The BBC’s Shakespeare archive is to be digitised and made available for free to schools across the country, under plans unveiled by new director general Tony Hall today.
Hall, outlining his vision for the BBC, also announced a new version of the iPlayer, which will allow users to access programmes for up to 30 days after their initial broadcasts and even watch shows before they have been transmitted on TV. The BBC said this would allow viewers to “create their own evening schedule”.
The new iPlayer will also feature exclusive content and channels dedicated to specific genres, such as the arts.
The Corporation said this would see the iPlayer move to become “the BBC’s primary digital entertainment destination”.
Hall said: “The new generation of BBC iPlayer is set to transform our relationship with audiences. In coming years, for many people BBC iPlayer is going to be the front door to our programming and the experience they have is going to be a world away from that of a traditional ‘one to many’ broadcaster.”
Hall also revealed that “enhanced interactivity” would allow users to tell the BBC what they think about programmes.
Speaking today, the director general also said the BBC’s Shakespeare archive would be digitised to mark the 400th anniversary of the playwright’s death in 2016. It will be made available, for free, to “those in education and learning”.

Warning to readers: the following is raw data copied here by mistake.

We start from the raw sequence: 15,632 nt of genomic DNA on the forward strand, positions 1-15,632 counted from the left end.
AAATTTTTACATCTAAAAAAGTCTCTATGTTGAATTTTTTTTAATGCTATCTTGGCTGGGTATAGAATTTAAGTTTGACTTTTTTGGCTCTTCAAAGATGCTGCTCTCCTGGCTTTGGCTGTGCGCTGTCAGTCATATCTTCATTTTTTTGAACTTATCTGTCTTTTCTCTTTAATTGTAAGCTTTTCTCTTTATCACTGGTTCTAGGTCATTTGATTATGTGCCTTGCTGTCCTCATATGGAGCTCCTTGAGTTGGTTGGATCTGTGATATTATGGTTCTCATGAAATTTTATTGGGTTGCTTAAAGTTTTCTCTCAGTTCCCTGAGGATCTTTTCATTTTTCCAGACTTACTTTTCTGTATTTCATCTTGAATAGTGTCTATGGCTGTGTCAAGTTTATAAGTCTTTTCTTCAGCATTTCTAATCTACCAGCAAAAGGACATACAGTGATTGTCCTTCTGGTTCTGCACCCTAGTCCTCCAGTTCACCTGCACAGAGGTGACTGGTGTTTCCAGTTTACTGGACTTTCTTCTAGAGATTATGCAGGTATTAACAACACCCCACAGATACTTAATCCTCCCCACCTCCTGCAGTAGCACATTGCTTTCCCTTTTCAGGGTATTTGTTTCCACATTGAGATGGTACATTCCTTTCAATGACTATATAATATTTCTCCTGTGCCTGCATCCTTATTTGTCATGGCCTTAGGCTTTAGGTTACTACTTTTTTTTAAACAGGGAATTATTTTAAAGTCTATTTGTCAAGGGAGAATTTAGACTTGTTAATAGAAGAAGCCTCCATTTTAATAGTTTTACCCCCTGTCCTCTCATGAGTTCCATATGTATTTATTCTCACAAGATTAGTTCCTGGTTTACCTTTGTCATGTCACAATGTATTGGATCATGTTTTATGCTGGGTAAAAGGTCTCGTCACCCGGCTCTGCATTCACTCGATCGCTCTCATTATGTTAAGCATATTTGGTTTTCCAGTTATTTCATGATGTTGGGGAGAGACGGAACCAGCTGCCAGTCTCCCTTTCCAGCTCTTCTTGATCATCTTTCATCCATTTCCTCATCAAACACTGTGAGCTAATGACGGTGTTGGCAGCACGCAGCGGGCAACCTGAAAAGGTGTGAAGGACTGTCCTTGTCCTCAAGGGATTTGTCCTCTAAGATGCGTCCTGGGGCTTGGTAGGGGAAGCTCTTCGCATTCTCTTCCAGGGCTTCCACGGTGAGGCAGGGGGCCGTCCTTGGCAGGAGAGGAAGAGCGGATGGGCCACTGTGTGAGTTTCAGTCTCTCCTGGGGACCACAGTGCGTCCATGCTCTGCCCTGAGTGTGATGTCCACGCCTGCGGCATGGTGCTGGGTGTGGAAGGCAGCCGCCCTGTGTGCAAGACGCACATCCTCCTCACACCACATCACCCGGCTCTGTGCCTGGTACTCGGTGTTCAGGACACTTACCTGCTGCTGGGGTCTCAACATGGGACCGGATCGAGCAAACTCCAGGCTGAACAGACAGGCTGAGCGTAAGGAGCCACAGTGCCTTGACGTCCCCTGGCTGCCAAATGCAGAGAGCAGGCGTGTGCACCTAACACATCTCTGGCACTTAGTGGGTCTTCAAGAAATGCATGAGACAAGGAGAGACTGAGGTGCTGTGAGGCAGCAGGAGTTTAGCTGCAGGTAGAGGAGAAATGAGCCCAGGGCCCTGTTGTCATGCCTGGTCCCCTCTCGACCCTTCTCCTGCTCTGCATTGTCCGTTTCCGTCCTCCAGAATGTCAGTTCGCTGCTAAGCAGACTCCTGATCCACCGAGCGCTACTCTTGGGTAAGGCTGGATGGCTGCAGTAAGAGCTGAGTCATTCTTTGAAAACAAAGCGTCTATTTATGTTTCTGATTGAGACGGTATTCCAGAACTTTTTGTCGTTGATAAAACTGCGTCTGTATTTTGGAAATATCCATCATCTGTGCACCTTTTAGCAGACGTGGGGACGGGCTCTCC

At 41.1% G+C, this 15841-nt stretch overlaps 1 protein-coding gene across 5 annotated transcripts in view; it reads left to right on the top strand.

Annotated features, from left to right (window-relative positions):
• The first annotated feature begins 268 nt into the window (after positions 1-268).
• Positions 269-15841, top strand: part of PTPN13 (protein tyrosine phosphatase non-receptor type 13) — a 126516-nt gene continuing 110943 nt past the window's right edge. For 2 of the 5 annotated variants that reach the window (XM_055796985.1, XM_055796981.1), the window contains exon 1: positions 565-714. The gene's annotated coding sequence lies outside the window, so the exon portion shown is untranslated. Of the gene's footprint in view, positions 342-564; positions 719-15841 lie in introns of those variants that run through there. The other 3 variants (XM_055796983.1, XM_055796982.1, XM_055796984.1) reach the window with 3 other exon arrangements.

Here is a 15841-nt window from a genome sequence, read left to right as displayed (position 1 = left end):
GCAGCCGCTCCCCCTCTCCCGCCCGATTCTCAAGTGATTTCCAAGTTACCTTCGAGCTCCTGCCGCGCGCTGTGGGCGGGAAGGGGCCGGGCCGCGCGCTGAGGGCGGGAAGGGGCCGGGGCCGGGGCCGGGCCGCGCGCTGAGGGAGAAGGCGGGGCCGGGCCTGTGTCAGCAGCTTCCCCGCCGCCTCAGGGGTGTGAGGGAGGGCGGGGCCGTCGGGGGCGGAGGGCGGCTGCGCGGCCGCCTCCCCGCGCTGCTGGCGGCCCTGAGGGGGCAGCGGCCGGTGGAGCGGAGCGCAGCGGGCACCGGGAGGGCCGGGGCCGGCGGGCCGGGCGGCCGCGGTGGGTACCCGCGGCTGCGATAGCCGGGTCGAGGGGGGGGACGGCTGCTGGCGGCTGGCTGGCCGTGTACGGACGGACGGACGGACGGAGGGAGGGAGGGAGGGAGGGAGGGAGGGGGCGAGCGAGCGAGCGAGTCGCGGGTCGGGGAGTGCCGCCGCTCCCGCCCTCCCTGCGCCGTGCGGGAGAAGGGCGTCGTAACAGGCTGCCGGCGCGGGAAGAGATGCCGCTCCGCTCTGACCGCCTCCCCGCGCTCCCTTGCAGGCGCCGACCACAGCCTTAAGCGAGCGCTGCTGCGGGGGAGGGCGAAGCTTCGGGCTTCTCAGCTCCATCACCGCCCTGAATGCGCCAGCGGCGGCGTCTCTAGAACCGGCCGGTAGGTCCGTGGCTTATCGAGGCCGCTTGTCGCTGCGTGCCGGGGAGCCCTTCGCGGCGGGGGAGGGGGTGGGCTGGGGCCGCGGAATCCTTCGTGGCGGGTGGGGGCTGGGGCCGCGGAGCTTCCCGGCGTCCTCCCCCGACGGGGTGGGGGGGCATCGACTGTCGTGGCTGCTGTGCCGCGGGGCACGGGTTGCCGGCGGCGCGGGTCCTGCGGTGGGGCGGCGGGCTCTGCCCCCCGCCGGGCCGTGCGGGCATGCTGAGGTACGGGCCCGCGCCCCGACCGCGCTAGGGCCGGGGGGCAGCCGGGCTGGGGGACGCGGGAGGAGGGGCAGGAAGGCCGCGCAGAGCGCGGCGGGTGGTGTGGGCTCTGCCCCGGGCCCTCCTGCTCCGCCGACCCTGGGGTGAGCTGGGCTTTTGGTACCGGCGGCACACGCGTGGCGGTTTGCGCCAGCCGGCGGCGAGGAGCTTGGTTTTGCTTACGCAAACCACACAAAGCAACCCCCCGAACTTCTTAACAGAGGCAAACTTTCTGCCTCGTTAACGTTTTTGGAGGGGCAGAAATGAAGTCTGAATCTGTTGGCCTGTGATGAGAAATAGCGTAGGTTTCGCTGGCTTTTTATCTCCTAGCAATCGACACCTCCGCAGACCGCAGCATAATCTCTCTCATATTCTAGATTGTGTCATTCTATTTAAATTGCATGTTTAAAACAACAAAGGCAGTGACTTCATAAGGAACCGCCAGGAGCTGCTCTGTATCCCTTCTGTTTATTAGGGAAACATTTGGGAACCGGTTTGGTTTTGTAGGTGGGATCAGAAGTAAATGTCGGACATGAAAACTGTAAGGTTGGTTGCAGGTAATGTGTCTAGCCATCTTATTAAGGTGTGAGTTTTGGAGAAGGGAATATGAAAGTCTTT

Hall also revealed plans for a BBC Store, which will offer people the chance to buy, watch and keep a selection of BBC programmes, and for a BBC1 +1 channel.
“BBC1 needs to be on top form. It has to be the nation’s favourite channel, but also its bravest. We’ll also look to launch a BBC +1 channel – it’s what audiences expect, especially younger ones, and it means people can get more of what they’ve already paid for.”
Hall said he wanted the BBC to have a “closer relationship with audiences”.
“We should be treating them like owners, not just as licence-fee payers. People should not be saying ‘the BBC’, but ‘my BBC’ or ‘our BBC’.”
Yesterday, the BBC also announced plans to increase its arts budget by 20%.